Using coloured counters or objects to teach phonological awareness
One very simple but very effective multisensory technique to help children with dyslexia and others to carry out phonological tasks is to give them objects which can be handled, such as counters to represent the phonological units of the words and the pseudo-words which they will have to analyse.
Even better is to have tokens of three completely different colours to represent the four essential units: one colour for syllables, two different tones of the same colour, for example a dark and lighter blue for the complementary units of onset and rime, and the third colour, if at all possible the favourite of the child, to represent ‘sounds‘ (phonemes).
Give the counters to the child, especially when you are teaching the manipulation of phonological units – blending, segmentation, deletion, substitution and fusion – so that they can use their tactile kinaesthetic modality, through handling, and their visual modality, through colours, to accompany the auditory modality.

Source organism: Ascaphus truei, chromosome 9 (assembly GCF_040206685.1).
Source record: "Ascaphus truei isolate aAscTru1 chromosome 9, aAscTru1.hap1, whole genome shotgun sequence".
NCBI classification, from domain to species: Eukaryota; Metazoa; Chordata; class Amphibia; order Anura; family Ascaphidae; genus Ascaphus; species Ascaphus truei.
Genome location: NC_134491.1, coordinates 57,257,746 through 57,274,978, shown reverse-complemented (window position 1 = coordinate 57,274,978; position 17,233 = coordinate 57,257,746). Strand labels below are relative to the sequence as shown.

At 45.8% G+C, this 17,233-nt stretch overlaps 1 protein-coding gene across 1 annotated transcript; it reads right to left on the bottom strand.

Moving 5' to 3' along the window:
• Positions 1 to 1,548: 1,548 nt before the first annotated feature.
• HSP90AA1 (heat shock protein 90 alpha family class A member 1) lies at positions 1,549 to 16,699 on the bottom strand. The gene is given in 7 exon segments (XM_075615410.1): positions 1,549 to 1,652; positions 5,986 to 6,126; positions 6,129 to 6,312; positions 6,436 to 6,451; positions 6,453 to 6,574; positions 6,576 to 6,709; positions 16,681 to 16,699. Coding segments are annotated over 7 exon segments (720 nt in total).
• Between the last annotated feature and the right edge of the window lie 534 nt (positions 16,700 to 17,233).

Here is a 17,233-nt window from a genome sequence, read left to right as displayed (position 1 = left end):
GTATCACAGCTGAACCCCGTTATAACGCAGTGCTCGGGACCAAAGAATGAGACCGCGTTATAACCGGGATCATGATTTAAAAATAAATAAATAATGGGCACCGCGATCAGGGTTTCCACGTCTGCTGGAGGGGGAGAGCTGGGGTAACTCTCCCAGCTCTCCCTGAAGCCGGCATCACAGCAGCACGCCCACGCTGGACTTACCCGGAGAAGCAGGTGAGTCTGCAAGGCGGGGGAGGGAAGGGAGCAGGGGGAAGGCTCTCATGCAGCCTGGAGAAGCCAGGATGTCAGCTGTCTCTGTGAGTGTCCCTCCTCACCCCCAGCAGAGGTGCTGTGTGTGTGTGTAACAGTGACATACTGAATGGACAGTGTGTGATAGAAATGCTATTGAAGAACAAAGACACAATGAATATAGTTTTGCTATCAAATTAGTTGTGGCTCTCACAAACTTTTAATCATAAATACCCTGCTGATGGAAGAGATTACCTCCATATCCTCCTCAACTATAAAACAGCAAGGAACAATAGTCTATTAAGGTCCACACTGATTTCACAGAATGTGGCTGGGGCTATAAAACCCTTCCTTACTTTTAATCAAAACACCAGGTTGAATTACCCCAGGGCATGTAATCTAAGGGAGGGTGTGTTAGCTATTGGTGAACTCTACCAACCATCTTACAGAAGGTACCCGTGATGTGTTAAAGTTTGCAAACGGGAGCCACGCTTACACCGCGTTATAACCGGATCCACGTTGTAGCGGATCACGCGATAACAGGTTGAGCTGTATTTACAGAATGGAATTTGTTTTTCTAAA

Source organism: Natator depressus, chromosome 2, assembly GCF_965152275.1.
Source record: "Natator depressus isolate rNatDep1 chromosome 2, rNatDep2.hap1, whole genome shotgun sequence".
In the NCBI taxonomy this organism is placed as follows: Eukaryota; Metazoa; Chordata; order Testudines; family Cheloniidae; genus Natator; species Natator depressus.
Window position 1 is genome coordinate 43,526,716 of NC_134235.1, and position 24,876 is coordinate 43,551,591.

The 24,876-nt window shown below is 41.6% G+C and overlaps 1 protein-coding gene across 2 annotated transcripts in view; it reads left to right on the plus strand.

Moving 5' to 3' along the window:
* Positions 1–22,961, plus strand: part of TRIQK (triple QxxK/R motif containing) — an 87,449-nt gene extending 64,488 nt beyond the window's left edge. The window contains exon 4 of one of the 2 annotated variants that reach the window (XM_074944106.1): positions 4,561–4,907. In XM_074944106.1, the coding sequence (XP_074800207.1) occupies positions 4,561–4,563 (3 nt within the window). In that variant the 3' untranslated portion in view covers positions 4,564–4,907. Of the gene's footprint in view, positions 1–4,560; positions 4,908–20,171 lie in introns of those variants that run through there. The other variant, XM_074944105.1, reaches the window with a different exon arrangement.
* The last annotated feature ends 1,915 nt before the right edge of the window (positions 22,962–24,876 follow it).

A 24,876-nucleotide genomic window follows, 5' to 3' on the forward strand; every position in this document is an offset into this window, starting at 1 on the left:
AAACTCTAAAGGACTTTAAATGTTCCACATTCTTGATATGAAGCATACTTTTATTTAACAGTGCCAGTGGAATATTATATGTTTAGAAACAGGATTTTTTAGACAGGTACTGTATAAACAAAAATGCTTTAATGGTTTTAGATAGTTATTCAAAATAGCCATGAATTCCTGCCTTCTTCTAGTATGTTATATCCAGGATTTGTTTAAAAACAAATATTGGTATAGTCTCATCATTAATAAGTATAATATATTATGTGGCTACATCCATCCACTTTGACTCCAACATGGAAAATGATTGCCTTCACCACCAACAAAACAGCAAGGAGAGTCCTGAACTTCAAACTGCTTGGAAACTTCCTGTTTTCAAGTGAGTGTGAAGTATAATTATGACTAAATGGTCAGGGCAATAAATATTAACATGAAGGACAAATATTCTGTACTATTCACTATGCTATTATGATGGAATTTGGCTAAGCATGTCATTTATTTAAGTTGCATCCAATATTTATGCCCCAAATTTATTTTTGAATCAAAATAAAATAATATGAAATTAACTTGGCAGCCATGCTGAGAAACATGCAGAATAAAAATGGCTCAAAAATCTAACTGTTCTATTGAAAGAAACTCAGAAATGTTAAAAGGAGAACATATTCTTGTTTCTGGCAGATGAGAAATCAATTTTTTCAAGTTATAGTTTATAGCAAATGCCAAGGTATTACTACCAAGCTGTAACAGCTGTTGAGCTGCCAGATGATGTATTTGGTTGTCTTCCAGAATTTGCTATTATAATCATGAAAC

At the same time as you teach phonological and phonemic awareness, you should also teach the alphabet, by chanting it like a nursery rhyme. For the children with dyslexia in your class, think about asking them to get a tape-recorder so that they can listen again at home.
However, be aware that even though some children with dyslexia are capable of reciting the alphabet, this does not mean they display a thorough knowledge of the alphabetical sequence. They may, for example, have to start systematically from the beginning in order to find a letter, or they may only be able to recite the alphabet by chanting it.
But being familiar with the sequence of letters in the alphabet is important. There are many activities in life that require a thorough knowledge of the alphabetic sequence, such as looking up a word in a dictionary, searching on the Internet or in tourist guides, finding a telephone number, an office file, and so on.